During the last twenty years the problem of pattern recognition (specifically, image recognition) has been studied intensively by many investigators, yet it is far from being solved. The number of publications increases yearly, but all the experimental results-with the possible exception of some dealing with recognition of printed characters-report a probability of error significantly higher than that reported for the same images by humans. It is widely agreed that ideally the recognition problem could be thought of as a problem in testing statistical hypotheses. However, in most applications the immediate use of even the simplest statistical device runs head on into grave computational difficulties, which cannot be eliminated by recourse to general theory. We must accept the fact that it is impossible to build a universal machine which can learn an arbitrary classification of multidimensional signals. Therefore the solution of the recognition problem must be based on a priori postulates (concerning the sets of signals to be recognized) that will narrow the set of possible classifications, i.e., the set of decision functions. This notion can be taken as the methodological basis for the approach adopted in this book.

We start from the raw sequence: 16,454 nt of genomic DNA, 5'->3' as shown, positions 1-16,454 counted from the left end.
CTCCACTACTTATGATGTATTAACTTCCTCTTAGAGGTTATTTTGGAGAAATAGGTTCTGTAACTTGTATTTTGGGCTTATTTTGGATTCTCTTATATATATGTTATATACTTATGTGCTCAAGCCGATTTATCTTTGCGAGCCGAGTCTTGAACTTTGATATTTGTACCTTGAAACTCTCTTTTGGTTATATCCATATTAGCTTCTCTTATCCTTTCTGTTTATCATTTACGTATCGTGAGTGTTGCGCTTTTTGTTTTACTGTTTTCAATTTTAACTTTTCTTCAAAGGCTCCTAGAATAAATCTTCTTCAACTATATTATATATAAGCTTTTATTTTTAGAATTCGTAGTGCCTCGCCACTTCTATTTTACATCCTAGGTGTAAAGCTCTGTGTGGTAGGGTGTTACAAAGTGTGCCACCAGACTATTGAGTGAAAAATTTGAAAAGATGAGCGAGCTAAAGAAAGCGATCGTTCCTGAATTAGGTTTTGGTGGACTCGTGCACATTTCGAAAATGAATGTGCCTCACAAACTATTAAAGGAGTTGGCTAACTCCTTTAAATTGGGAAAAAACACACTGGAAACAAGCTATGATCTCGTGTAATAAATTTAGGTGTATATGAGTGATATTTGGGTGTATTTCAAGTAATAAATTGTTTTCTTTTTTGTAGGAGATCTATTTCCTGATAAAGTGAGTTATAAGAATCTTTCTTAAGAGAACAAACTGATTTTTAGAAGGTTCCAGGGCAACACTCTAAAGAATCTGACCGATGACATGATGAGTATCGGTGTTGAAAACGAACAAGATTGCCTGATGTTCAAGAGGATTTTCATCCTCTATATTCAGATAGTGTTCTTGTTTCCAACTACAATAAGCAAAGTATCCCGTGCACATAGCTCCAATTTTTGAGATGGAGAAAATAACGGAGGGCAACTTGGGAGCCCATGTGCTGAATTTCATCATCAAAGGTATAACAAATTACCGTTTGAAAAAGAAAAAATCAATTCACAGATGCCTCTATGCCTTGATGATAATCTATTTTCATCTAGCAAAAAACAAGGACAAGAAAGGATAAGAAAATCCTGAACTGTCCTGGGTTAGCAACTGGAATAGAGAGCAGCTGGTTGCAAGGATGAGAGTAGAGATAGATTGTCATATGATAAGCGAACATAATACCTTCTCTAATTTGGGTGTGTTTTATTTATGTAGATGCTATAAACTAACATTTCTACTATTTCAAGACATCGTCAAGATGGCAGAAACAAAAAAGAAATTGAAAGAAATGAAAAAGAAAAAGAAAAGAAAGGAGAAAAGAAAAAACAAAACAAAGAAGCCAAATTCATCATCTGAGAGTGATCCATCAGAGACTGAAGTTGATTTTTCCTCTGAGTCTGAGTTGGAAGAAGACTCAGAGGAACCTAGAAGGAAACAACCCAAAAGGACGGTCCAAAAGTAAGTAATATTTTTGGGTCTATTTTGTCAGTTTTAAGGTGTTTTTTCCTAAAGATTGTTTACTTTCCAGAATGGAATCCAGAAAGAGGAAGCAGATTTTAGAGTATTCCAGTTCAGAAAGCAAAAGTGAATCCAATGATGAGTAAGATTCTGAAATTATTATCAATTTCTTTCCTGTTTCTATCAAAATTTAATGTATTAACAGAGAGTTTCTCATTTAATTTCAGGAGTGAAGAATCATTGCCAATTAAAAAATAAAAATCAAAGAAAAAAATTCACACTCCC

Publisher: Springer-Verlag New York Inc.
Weight: 530 g
Edition: 1980 ed.
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